So it was not the story I wanted.
But it is to the credit of the two magnificent actors who play the twins, Ms. Pangilinan and Ms. Rivera, that Daisy and Violet are fully humanized. Externally, their conjoined condition is only hinted at through dresses sewn at the hip. That economy of design is all that is needed. But the actors’ synchronization of movements is seamless in a most organic way, as is their emotional connection to each other.
They are not two peas in a pod. They play characters with very different needs and wants, one an extrovert, the other an introvert. But when they sing “I Will Never Leave You” in a flashback that describes their sad childhood, or “Leave Me Alone” when frustrated at the lack of privacy; or when they express to each other their attraction to Terry and Buddy (who is suspected to be a closet homosexual), there is the affecting undercurrent of vulnerability that binds them, the pain of loneliness they share. The reprise of “I Will Never Leave You” toward the end takes on an even deeper poignancy at the change in their life’s circumstances, fully expressed by the pure voices of both Ms. Pangilinan and Ms. Rivera. It almost seems wrong to compare them as actors. Their interpretation of the twins is that dovetailed.
The vaudeville acts are cheerily choreographed, witty and entertaining. Mr. Stroem as Terry, who falls in love with the feisty Daisy, is earnest as always, and commanding. His angst-filled solo “Private Conversation,” as he yearns to spend literal alone time with Daisy, seems to come out of nowhere though. Such depth of emotion toward Daisy is barely hinted at earlier in the play. But that’s more an issue of the script.
Dependable Arman Ferrer, fresh out of his performance as the romantic lead in Binondo, plays Cannibal King Jake, secretly in love with and fiercely protective of the demure Violet. He sings a powerful “You Should Be Loved,” more rooted in context than Terry’s yearning. Jake the character is presumably a black man which explains why he is unable to publicly declare his love for her. (Such a racial overtone is a little challenging to portray with an all Asian cast, and can only be inferred through some referential dialogue or use of an accent that borders on stereotype).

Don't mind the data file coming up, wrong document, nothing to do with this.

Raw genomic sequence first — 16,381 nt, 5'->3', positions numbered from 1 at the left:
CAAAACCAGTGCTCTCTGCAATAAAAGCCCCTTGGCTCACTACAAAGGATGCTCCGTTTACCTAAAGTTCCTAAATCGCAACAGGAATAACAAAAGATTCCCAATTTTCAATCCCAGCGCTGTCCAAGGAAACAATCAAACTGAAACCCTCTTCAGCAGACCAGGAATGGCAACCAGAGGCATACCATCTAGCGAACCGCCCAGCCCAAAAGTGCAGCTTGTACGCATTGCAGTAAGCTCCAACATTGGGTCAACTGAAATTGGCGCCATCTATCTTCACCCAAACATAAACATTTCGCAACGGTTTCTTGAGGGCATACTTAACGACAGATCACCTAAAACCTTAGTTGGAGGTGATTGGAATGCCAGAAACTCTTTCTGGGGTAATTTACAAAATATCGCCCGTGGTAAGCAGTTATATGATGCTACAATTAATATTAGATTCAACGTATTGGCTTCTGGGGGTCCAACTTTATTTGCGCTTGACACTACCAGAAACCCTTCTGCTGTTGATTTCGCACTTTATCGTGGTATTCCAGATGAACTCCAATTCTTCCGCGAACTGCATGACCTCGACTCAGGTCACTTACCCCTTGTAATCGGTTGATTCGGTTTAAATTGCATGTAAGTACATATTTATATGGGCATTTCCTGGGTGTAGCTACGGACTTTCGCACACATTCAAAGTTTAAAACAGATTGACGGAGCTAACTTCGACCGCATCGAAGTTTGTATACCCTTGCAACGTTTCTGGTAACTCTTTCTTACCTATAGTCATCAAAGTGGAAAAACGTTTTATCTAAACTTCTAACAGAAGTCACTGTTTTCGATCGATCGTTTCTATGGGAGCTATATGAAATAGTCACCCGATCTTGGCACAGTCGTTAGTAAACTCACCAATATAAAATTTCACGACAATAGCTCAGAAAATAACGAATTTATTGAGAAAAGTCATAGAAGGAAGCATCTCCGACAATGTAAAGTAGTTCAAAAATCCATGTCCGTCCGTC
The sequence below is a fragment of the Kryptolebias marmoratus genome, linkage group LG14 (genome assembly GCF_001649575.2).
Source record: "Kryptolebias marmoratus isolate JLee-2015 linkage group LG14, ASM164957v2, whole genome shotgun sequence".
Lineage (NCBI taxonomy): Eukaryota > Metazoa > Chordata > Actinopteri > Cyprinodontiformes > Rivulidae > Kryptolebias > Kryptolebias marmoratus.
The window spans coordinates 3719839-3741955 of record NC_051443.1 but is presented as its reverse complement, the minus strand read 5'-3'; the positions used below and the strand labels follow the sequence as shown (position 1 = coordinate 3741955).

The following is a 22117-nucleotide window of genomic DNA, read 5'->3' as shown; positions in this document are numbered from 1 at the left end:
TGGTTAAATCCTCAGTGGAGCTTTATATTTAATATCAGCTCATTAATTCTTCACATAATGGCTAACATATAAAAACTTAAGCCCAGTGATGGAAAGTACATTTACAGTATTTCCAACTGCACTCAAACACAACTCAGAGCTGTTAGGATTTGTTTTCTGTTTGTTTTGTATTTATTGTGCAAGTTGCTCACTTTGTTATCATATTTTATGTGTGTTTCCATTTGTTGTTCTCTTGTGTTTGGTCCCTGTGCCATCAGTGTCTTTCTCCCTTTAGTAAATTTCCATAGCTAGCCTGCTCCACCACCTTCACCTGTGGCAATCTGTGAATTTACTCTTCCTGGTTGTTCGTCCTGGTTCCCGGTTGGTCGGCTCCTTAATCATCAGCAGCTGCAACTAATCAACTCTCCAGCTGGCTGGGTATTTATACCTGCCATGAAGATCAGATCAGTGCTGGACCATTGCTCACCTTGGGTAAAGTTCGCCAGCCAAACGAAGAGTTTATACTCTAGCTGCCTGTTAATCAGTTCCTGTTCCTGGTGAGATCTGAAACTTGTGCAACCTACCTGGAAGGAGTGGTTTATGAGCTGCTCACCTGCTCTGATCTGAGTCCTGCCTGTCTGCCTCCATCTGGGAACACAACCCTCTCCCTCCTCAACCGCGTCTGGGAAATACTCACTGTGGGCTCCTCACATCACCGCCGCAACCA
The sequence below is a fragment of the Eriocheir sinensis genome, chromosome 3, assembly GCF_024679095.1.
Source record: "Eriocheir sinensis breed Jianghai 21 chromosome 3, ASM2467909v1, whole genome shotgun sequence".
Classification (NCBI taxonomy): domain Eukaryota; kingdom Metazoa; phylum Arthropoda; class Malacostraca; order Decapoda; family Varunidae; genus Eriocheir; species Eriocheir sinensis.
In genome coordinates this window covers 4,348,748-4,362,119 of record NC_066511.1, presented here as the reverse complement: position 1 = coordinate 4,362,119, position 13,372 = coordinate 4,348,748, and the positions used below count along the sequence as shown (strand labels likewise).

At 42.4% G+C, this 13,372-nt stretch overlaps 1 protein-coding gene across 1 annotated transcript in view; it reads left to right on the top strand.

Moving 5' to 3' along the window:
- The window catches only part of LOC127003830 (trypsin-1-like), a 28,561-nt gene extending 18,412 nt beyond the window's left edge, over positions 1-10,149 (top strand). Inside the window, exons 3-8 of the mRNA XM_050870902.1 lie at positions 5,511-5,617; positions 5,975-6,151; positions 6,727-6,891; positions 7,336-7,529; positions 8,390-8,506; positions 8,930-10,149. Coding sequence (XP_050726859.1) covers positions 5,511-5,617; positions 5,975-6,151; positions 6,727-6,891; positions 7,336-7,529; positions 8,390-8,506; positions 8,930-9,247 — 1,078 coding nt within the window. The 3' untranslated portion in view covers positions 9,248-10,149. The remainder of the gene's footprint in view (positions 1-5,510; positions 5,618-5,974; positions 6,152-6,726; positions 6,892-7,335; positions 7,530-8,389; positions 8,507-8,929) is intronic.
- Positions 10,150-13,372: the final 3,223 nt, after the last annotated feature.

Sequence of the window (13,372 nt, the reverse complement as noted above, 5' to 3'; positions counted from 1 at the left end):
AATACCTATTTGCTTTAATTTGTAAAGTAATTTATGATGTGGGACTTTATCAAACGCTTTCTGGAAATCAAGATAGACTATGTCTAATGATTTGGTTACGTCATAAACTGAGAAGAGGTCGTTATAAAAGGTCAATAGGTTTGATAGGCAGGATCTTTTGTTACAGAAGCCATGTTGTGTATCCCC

The key role of the ringmaster, or Sir, should be held by an actor with grease and ease of movement. This role may not have been the right one for Mr. Cornejo’s maiden effort on stage. On preview night, he looked and sounded unsure and uncomfortable. Let’s hope he grows into the role as the days go by.
I’ve always lauded the tight ensembles in Atlantis productions. But there needed to be more tension in this troupe. The Side Show cast, already intrinsically interesting misfits, could be more characterful and as much a fit with each other as the twins are to one another.
Detouring for a while from home base Twin Bill Theater, Steven Conde directs not only for Atlantis for the first time but, if I’m not mistaken, has taken on his first musical too. Mr. Conde is best with intimate, searing productions. Wit and My Name Is Asher Lev dug painfully and deep—which is why the best scenes in Side Show are the quiet conversations and ruminations.
Unabashed voyeurism is timeless. Just take a quick scan of your morning newsfeed highlighting the latest celebrity scandal or downfall or fill-in-the-blanks kind of shaming (slut-, fat-, body-shaming, anything and everything-shaming). Side Show critiques the exploiters and the audiences of the exploited, but rather than being a cautionary tale the price of fame and infamy, it chooses to be at its heart about a pact of sisterhood and loyalty.